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Jennifer Heil of Canada does a backflip on the last jump during the Freestyle Ski Moguls World Cup Ladies final competition in Calgary, Alberta, January 29, 2011. (TODD KOROL/REUTERS)
Jennifer Heil of Canada does a backflip on the last jump during the Freestyle Ski Moguls World Cup Ladies final competition in Calgary, Alberta, January 29, 2011. (TODD KOROL/REUTERS)

Talking Management

Transcript: How Jennifer Heil makes it a perfect day Add to ...

KARL MOORE – This is Karl Moore of the Desautels Faculty of Management at McGill University, with Talking Management for The Globe and Mail. Today I am delighted to speak to [Canadian freestyle skier] Jennifer Heil who is one of Canada’s great Olympic athletes.

So Jennifer, when you get ready for an event, what is your perfect day?

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JENNIFER HEIL – What is my perfect day? Well my perfect day, it doesn’t matter the weather, it is about dealing where I am at in that moment. I like perspective, I am in a sport that is a bit crazy – we have to ski four moguls a second, we have to jump 30 metres in the air, and it is not logical. So I have to always play with my perspective.

I came up against a lot of fear, one of my dear friends was paralyzed in my sport. The fear of winning, the fear of losing, I had to deal with those on a daily basis. So my perfect day is taking where I am at that day and trying to be a little bit better at the end of that day. So whether it is the emotional resiliency, the mental resiliency, and having fun and letting go. There is nothing like being on that edge where you are once second from blowing up but you are in complete control, and that is the best feeling I’ve ever experienced.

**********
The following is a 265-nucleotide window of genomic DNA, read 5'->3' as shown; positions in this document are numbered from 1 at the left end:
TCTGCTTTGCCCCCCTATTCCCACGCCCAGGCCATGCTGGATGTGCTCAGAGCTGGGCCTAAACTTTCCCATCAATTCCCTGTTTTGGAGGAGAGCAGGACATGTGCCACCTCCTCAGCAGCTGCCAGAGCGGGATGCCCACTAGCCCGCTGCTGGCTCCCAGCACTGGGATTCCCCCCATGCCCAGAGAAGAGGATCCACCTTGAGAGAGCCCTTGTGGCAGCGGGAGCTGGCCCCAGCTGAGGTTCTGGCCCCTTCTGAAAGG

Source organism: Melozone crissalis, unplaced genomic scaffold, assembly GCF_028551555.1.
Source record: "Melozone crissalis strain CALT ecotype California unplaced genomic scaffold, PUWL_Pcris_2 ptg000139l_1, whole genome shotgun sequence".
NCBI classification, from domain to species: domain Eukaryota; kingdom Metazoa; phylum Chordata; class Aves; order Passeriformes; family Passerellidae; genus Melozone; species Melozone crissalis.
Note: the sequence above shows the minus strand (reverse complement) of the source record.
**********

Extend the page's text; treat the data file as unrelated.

KARL MOORE – A few times you must have lost control.

JENNIFER HEIL –Yup.

KARL MOORE – That is a terrifying moment.

JENNIFER HEIL – Yup.

KARL MOORE – I guess that doesn’t last too long though.

JENNIFER HEIL – Well it is over pretty quick. There have been some spectacular crashes out there, we call them ‘full lawnsales’ where your goggles are half-way up the course. And, of course, I have had those moments but again that’s where you dust yourself off and figure out what went wrong.

KARL MOORE – Do you try to get mindfulness before a big race, and just really focus on that moment? Is that something you deliberately work on?

JENNIFER HEIL – What I really focus on in the races is where I am at that day: whether I have injuries I am going through, or where I am at, and really embracing the moment. Really, I think the most important thing for an Olympic athlete is that resiliency, is that control, that emotional control, and that mental control.

For me, I always work [towards] dealing with what I have that day and maximizing that. So that is embracing the moment, that is finding the joy and the challenge, that is where I always was before pushing out of the start gate.

KARL MOORE – Do you do meditation or yoga or anything to help you get there?

JENNIFER HEIL – Yeah, I do a lot of visualization. There was never a run that I did without visualizing it first, there was never a jump I went off without visualizing it first, and I think that is why I didn’t have major injuries. I had a lot of small injuries but I always saw myself doing it first and I take that into my life.

Now that sports is behind me I still do a lot of visualization of different things I am about to do. I did bio-neural feedback before 2010, so that’s where we essentially played videogames with my brain waves and my body functions. We measured four brainwaves, my heart rate, my sweat reflex, my breathing, and I had to control all these aspects and push these things across the screen with my brain. So I am very well-trained and I feel sport has given me many gifts and that is one of them. So, no matter what the experience I am faced with, no matter what the challenge, I have that to draw on.

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